Even more pressing, really, is the slowdown in work in our office. We didn't get selected for a couple of big projects, and I'm a little freaked. Things are really quiet, and I might have to work for Guy's old boss in my office if no one has any use for me. Which would suck big time--Guy's old boss is one of the most useless managers I've ever had the unmitigated displeasure of working for. And I know that last sentence ended with a preposition, but I"m sure Kitty will forgive me. It's an uneasy feeling not knowing what you're doing day to day.

It's also hard when you don't like what you're doing day to day. Vinnie and I had an emergency meeting/cocktail hour about that topic; more solipsistic whining to come.

3 comments:

faded said...

"When it's all said and done, we print a final set of drawings for our use and for the owner. We also send a copy of the electronic files to the owner, because technically, the drawings of their building belong to them."

You actually do this? Yours is first architecture firm I have ever heard of that does this voluntarily.

My business take me into buildings after they are completed. The contractors, engineers and architects are gone, sometimes for years.

If the customer wants us to provide space management as part of the facility management process we need Autocad drawings. We ask the owner for a set of electronic drawings. We tell the owner to go to the architect ask specifically for the dwg files. We explain to the owner exactly what to ask for and how to check to make sure they got it. The owner goes to the architect and asks.

We almost never get cooperation. Architects attempt to give the owner PDF files and then claim that PDF files are the actual Autocad dwg files. We explain the difference to the owner and the owner has to make a second request.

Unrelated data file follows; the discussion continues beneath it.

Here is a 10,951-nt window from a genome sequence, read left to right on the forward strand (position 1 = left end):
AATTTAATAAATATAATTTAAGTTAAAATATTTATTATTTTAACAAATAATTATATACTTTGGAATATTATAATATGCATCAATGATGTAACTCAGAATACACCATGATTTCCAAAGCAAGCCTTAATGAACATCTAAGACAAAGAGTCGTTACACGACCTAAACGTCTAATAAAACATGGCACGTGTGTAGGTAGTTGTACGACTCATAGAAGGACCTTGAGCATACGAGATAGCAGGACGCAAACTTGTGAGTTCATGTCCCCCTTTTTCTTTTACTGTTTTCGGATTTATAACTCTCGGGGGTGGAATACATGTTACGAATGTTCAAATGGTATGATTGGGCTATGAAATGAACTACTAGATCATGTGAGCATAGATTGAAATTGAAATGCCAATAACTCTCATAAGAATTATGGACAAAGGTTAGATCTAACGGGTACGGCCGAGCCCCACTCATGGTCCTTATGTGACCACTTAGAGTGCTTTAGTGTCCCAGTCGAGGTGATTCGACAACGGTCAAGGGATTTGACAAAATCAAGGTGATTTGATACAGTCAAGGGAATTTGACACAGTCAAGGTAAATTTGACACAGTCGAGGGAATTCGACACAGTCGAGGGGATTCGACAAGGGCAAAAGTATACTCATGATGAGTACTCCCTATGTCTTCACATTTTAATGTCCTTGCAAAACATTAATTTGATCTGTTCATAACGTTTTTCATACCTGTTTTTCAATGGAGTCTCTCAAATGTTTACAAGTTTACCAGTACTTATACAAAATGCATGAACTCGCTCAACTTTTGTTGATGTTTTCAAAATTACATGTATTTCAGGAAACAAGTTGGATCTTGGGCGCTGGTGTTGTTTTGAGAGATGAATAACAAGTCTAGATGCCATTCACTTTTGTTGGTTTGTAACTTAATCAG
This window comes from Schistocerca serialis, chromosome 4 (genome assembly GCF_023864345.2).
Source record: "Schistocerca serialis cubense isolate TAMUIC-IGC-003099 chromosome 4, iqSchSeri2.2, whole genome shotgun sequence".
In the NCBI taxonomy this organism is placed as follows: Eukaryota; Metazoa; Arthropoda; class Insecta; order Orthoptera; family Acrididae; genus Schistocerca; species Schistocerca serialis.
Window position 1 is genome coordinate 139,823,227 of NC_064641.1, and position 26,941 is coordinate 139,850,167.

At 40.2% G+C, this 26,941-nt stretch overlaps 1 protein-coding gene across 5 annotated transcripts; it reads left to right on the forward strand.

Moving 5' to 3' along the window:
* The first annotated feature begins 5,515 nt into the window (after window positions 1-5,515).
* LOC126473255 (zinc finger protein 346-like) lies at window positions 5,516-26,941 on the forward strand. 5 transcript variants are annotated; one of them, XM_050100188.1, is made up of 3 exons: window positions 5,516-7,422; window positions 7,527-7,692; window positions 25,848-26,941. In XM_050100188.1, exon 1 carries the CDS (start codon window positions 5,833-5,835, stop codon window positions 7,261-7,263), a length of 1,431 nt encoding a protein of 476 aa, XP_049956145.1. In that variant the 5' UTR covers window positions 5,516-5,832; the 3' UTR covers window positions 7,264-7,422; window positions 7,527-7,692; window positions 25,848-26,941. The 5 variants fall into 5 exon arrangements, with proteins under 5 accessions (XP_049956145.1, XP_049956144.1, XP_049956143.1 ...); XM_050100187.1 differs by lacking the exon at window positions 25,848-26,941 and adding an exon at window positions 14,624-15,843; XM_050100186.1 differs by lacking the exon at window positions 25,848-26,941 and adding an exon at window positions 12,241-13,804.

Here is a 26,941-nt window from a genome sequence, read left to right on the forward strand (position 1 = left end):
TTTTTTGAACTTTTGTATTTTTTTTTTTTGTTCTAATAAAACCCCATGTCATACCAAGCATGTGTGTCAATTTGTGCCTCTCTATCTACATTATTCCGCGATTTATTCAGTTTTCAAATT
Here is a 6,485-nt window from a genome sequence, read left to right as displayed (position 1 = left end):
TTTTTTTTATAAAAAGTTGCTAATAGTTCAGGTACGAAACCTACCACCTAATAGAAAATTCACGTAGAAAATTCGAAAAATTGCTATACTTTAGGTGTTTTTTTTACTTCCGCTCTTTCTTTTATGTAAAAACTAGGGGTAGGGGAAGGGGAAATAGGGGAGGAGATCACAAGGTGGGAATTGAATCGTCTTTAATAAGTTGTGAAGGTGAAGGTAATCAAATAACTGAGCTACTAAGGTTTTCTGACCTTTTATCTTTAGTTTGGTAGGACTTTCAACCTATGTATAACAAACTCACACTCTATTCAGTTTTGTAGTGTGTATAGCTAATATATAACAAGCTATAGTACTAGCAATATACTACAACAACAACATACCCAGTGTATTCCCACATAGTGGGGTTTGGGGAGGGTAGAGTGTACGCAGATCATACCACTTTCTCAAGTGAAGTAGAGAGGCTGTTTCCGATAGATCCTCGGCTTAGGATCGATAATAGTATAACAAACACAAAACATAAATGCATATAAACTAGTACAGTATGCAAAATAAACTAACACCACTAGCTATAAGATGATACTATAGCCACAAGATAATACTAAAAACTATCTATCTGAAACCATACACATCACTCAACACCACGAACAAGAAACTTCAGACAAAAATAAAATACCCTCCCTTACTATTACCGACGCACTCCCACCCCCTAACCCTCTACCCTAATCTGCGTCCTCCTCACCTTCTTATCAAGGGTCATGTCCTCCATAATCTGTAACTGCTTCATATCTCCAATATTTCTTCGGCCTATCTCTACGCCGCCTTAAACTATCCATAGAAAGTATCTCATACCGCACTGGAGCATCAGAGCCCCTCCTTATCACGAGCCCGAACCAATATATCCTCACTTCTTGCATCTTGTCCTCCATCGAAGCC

We get told that the drawings are the property of the architect and they will not be supplied. Usually the owner reminds the architect about where his money comes from and then we get the drawings. We had one case where the owner's lawyer had to threaten the architect.

We get drawings with big nasty copy write warnings on them.

We get drawings with x-refs missing and the architect claims the drawing is complete.

Typically we find the interior designers and the furniture vendors to be very cooperative.

Concerning your work load, I hope that something comes in. The uncertainty can be nerve racking.

Wilderness Gina said...

"As-builts" the bain of existance. Your Dad did tons of them and was always irritable as a hornet for days during and after. Who the hell remembers what's under the ground? You need a t-shirt: "I'm no where near drunk enough to put up wilth you people"

Mile High Pixie said...

Faded: I'm surprised to hear that. I thought all architects were supposed to turn over at least CAD floor plans and ceiling plans to the owner on a CD-ROM when all was said and done. I've done so on every project I've worked on in my almost-eight years with DA.

WG: I dont blame him for being pissed about as-builts. Other trades used to saw/trench through Dad's stuff and he had to go behind them and fix his stuff and theirs. Talk about some bullshit.